Eisenhardt: Another thing about knowing too much is that you’re coming from where the audience is not. After a while, it’s hard to see whether information is coming from the screen or whether you’re filling it in because you know the subject.
“It isn’t necessarily about the blow-by-blow facts of the situation. You have to find the bigger issue and communicate it to the viewer.” – Tam Haneke
Oppenheim: If you’re doing something for a year, one of the most challenging things is that you lose your distance. The distance that you were, in part, hired for. You have to find ways to refresh yourself. It’s a big help to bring people in and see it through their eyes.
Haneke: Even if they don’t say anything. Just sitting in the room, you know right away.
Silk: I remember Peter Davis, a producer/director at CBS [and the director of the landmark Vietnam-era film, Hearts and Minds], looking at a five-hour version of American Dream[Barbara Kopple’s documentary about the ramifications of a 1986 strike at a Hormel meatpacking plant]. He said, “I don’t understand anything. Anything.” We like to work without narration, but finally we persuaded Barbara to write a few lines and use her own voice — which enabled us to simplify a very complex story.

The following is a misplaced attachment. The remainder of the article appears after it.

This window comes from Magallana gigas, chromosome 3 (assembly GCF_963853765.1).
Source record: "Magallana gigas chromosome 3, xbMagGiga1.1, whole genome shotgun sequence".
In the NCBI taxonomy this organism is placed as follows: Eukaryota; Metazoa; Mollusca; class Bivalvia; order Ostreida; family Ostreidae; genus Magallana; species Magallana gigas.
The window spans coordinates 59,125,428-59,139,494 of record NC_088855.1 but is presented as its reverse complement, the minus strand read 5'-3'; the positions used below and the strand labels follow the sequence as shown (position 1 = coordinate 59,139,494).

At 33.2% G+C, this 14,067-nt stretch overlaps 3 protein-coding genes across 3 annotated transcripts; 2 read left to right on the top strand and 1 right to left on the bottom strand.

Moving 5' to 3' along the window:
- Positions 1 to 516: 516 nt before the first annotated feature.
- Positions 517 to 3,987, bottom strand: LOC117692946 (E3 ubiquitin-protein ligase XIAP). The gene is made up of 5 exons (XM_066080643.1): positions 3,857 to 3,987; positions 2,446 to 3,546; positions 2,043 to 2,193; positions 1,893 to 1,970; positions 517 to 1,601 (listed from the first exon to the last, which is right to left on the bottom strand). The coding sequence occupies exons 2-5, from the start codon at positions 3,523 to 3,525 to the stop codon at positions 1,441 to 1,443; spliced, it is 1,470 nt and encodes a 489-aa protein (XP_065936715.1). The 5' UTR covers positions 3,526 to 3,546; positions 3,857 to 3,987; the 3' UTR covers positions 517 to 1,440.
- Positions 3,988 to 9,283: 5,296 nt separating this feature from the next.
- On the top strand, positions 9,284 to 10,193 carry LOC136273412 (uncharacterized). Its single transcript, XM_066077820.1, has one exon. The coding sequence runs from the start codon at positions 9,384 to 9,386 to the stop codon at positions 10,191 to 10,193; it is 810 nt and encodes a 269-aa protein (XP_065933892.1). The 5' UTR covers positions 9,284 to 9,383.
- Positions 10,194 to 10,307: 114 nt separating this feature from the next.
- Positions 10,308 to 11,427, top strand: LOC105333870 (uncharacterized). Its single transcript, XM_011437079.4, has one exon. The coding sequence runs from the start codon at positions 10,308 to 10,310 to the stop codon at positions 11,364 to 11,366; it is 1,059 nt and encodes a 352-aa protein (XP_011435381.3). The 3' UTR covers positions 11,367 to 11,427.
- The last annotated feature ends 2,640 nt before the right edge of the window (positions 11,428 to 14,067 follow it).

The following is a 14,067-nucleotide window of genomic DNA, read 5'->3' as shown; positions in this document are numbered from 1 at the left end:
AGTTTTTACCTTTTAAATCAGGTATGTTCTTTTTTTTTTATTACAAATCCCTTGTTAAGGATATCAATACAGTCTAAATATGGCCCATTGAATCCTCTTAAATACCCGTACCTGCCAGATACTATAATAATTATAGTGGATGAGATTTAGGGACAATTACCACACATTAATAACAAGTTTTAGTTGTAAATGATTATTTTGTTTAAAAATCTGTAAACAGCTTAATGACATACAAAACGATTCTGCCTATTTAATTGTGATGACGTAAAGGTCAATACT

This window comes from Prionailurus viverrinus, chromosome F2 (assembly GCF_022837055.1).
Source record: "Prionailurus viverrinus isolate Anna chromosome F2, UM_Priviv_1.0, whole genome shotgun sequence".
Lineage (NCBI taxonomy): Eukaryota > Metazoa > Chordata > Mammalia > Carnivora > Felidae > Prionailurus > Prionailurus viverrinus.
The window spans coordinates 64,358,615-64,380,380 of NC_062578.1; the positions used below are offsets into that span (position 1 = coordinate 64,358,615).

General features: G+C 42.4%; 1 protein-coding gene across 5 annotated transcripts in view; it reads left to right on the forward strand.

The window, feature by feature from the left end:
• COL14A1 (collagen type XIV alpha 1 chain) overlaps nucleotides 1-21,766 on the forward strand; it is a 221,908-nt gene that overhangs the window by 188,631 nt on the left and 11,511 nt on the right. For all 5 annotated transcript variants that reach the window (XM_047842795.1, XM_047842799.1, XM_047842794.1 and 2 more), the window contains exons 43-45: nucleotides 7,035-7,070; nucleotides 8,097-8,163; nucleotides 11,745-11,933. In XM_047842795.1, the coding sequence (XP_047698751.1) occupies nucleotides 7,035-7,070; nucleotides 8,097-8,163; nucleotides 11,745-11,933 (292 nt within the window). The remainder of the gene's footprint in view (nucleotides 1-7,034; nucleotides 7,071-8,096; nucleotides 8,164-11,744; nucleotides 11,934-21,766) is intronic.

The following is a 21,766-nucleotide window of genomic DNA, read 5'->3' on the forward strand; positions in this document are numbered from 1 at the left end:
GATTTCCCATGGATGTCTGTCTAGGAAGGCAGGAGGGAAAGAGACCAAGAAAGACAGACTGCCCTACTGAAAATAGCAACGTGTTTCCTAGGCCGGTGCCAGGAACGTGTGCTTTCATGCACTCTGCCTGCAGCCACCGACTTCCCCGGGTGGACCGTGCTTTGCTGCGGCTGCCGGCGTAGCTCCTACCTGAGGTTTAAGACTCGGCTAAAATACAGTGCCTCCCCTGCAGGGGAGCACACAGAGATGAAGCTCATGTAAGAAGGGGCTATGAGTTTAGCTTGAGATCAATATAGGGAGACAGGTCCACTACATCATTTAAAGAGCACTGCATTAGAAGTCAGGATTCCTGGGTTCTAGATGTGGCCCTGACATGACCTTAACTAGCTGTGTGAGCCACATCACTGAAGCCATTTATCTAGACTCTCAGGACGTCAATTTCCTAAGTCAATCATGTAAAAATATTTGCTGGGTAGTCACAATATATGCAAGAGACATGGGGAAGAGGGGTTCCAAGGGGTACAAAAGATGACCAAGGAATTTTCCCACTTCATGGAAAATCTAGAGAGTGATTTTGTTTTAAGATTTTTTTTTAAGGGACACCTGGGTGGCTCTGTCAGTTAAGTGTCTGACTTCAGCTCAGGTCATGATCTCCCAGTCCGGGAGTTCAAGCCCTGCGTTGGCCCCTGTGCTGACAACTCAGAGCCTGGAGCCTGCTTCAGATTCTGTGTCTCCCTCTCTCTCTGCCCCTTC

Haneke: You can bend over backwards trying to follow the no-narration rule, but sometimes you’re just beating the viewer up.
So that’s a rule, no narration?
Silk: We are definitely priests of reality and realism, and we often try to stay away from narration because it gets in the way. But it’s got to work. When you try and edit something like that film without narration, you end up cutting it like a pretzel. The audience just cannot deal with it. You’re much better off with some explanation, even a title, if you can figure out something simple and cogent.
Oppenheim: I worked on Arguing the World, a film about these four intellectuals. It was a hellish project. We worked without narration for a year. After all that hard labor it was like, “Oh my God, we’ve got to have narration and we’ve got to do it fast.” Working without it, though, forced us to establish the story through the interviews. If we’d started with a script, we never would have done that. So it was like fertilizer to work without narration. I find the more complicated and long-term the process is, the more you go down some strange alleys — but they aren’t always dead ends.